Everything You Know about Rare Earths Is Wrong
What if I told you everything you know about rare earths is wrong?
That’s exactly what happened to me a few months back.
The price charts for those materials? Mostly wrong. Or outdated and old news.
Over the course of an hour, everything I’d read about rare earths from Bloomberg or Reuters was undone…
Introducing Person X
Back in July, I was at the Sprott Natural Resource Symposium in Vancouver.
A geologist friend of mine came up to me and we had a brief chat. He insisted I speak with a colleague of his that was in town.
As I recall, my geologist friend said, ‘No you should speak to this person.’
A couple of hours later, my new contact and I were sitting down over coffee, and he was telling me how the rare earths market worked from deposit to a finished product.
Here’s the rub.
I can’t tell you this person’s name…
Nor what company they work for…
I can’t even reveal their gender.
Before our conversation began, they informed me that they must remain completely anonymous.
Why? Because the global rare earths industry is very small. And unlike bigger commodities markets, there is no one exchange.
As I was about to learn, every single contract for rare earths to a useable product is negotiated independently. Every time.
Not only that, many clients don’t want the media knowing their business.
What they’re working on or what type of rare earth they need…and what the final form will be.
Hence the secrecy.
If this contact of mine ‘outs’ themselves…there goes their business.
Which is why I can only ever call them Person X.
And here’s only a taste of what they told me…
A dark market
What makes rare earths a strategic resource is that properties are both unique…
…and despite their ubiquitous use in technology…
…there is not one clear market or pricing structure behind it.
Gold, iron ore, tin, nickel, copper, coal, gas, and petroleum are all established markets.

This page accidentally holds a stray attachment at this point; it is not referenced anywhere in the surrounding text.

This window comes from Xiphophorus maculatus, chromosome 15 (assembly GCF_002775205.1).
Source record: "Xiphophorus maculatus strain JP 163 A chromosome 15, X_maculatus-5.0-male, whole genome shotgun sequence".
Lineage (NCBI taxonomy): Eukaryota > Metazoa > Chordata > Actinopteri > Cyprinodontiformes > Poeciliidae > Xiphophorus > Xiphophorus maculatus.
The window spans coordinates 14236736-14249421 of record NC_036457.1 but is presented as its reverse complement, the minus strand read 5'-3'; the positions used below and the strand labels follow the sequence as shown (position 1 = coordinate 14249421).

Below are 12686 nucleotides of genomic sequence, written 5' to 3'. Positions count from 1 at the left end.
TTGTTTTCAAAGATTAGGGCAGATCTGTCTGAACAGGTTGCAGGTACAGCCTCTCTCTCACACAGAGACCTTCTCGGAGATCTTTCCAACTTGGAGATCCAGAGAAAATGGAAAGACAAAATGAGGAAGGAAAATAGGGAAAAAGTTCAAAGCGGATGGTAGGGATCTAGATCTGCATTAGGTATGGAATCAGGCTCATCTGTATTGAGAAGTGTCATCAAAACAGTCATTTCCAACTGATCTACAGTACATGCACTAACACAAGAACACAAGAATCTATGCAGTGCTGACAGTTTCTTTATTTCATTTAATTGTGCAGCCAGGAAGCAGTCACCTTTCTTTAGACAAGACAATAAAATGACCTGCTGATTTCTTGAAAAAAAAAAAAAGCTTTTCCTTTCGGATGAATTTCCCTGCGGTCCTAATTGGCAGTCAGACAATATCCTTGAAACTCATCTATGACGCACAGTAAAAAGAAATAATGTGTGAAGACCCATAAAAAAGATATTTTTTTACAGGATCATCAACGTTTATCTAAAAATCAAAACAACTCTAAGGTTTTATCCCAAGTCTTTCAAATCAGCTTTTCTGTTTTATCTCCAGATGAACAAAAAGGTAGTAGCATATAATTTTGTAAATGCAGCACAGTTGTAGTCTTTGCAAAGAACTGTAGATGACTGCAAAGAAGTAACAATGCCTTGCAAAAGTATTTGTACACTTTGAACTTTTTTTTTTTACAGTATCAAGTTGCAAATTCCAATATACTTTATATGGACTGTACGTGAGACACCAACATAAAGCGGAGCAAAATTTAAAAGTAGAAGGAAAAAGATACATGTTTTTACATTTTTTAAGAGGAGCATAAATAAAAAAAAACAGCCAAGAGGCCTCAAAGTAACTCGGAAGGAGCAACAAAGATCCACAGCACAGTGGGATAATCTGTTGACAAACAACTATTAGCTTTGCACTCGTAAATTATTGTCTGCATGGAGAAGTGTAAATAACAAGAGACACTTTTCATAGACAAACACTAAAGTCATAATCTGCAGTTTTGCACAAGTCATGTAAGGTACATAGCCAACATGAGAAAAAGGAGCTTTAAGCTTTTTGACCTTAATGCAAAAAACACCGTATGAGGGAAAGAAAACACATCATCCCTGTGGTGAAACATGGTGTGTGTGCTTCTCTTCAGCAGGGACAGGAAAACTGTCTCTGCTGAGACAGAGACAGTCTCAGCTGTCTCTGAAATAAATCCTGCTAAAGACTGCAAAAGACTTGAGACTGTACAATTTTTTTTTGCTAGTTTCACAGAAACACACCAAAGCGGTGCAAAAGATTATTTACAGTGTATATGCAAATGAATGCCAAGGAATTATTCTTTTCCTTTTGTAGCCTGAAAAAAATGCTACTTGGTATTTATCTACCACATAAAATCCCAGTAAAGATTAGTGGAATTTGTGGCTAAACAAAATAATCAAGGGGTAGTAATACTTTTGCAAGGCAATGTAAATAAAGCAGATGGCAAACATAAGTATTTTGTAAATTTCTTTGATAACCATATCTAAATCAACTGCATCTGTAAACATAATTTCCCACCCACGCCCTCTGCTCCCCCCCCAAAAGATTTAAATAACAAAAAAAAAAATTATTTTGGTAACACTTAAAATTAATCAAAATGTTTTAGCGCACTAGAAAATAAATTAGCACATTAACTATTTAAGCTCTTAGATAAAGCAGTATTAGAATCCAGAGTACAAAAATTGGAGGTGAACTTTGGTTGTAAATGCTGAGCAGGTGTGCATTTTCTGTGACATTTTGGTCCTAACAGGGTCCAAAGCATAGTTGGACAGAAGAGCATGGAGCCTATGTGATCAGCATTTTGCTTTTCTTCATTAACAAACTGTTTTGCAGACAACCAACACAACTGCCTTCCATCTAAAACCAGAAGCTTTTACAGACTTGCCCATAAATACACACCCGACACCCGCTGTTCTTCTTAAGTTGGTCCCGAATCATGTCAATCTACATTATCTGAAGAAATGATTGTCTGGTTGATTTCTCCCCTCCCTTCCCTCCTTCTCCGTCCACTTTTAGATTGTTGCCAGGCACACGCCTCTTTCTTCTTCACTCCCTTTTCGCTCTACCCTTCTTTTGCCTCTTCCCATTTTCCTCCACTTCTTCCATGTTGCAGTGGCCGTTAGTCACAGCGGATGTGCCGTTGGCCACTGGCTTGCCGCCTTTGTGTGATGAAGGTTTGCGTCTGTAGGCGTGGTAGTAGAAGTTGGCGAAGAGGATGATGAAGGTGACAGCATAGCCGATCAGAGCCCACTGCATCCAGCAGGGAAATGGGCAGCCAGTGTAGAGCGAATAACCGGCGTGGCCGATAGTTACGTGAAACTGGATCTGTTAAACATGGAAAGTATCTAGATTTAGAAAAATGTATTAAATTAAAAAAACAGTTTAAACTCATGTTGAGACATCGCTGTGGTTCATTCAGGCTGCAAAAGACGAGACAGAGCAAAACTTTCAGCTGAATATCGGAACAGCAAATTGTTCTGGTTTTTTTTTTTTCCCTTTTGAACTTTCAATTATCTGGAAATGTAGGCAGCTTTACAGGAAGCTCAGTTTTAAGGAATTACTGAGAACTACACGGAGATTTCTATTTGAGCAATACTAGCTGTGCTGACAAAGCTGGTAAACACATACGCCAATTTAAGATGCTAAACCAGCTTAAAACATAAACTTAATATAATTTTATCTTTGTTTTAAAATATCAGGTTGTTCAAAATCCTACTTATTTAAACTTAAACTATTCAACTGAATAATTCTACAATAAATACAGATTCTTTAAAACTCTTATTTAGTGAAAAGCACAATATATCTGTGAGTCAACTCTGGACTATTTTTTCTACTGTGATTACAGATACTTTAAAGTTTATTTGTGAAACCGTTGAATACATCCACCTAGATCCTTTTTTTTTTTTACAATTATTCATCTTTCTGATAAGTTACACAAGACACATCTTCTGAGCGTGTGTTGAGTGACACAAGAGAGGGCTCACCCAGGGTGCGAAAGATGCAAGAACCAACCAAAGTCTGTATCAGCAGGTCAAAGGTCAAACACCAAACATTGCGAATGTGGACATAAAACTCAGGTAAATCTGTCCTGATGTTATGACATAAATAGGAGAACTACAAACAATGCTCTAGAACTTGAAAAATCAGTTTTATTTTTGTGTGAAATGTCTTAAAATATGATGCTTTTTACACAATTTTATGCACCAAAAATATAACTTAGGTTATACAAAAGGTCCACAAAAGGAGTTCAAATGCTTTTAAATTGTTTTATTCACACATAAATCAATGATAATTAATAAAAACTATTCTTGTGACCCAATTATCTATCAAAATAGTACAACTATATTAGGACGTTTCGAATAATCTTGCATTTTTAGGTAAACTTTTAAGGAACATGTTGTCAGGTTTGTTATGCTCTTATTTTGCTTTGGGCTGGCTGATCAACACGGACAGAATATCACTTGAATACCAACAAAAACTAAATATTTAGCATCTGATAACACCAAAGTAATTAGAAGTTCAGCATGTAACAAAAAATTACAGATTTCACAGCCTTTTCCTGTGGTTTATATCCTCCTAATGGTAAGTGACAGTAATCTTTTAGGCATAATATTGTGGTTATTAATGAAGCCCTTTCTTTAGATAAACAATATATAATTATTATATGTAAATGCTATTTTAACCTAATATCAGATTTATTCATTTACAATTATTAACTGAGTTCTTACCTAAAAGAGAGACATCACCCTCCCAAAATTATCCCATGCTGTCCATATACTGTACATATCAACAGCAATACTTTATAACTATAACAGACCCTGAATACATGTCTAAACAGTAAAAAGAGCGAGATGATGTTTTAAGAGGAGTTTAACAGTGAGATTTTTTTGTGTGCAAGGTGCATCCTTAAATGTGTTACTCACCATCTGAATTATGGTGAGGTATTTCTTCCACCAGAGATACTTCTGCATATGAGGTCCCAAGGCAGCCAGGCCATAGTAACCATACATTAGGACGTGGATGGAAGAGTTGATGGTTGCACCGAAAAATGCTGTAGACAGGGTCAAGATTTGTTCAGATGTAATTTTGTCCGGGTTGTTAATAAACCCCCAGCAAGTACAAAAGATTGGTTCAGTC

All of those commodities are trading through several exchanges.
While commodity suppliers and the wholesale purchaser may have individual contracts in place, generally the prices and conditions would be fairly similar to others around the world.
That, is incomplete contrast to the rare earths market.
For starters, almost every single price chart of any rare earths metal you’ve looked up is probably wrong.
There is no exchange for rare earths…
There is no one set price for rare earths…
Each rare earth metal is a private negotiation between producer and buyer.
Because the end result of the ‘ore body’ or rare earths — that is, how the metal is shaped into a useable product — is completely different for almost every single company.
No one end use of rare earths is the same as another.
Making the rare earths market extremely opaque.
Because the end use for each rare earth element wildly differs, almost every single rare earth contract is individually negotiated.
Meaning that processing of rare earth elements changes almost every single time. So, the price for every single earth used is unique to that one contract only.
Furthermore, this tells us that it’s not the mining of rare earths that’s the problem…rather the processing of them.
And this is where — and why — China has continued to dominate rare earths mining and processing.
But here’s the kicker.
China has dominated both the resources and supply of rare earths…the industry still struggles to make money.
That’s right. Even with their drastically low labour costs — and illegal backyard rare earth mines — the Chinese rare earth industry still struggles to turn a buck.1
This inability to profit from these highly desirable metals is what’s deterring projects from getting off the ground.
Not only that, but the rapid change of technology has regularly seen one rare earth element swapped out for another one.
This is what makes the rare earth market unlike any commodities market in the world: Potential finance rests on a locked-in contract.
Yet customers won’t sign on the bottom line until they can be sure volume and purity can be confirmed.
Meaning that many potential rare earth mines and processing facilities rarely get off the ground.
Bank’s won’t stump up the coin without a guaranteed customer. And a corporate won’t buy until the rare processor can guarantee supply.
And because supply and end use of rare earths differ for every single customer, a mining company can’t guarantee the customer’s need will be met until they start mining…
National security threat — high
This is only the tip of what Person X revealed to me a few months ago.
China controls the rare earths market today.
And because of that, governments across the world are desperately trying to work out how to wrestle that control back.
It’s become such a threat to national security, that the US, Japan, and Australia are looking at ways to ensure there is somewhere other than China to process rare earths…
And I’ll dig into that tomorrow.
Until next time,
PS: Person X is just one of many, many contacts I have on my rolodex. And over the coming weeks, you’re going to find out how you can get access to their ‘insider’ information. Keep reading. And over the next few weeks all will be revealed.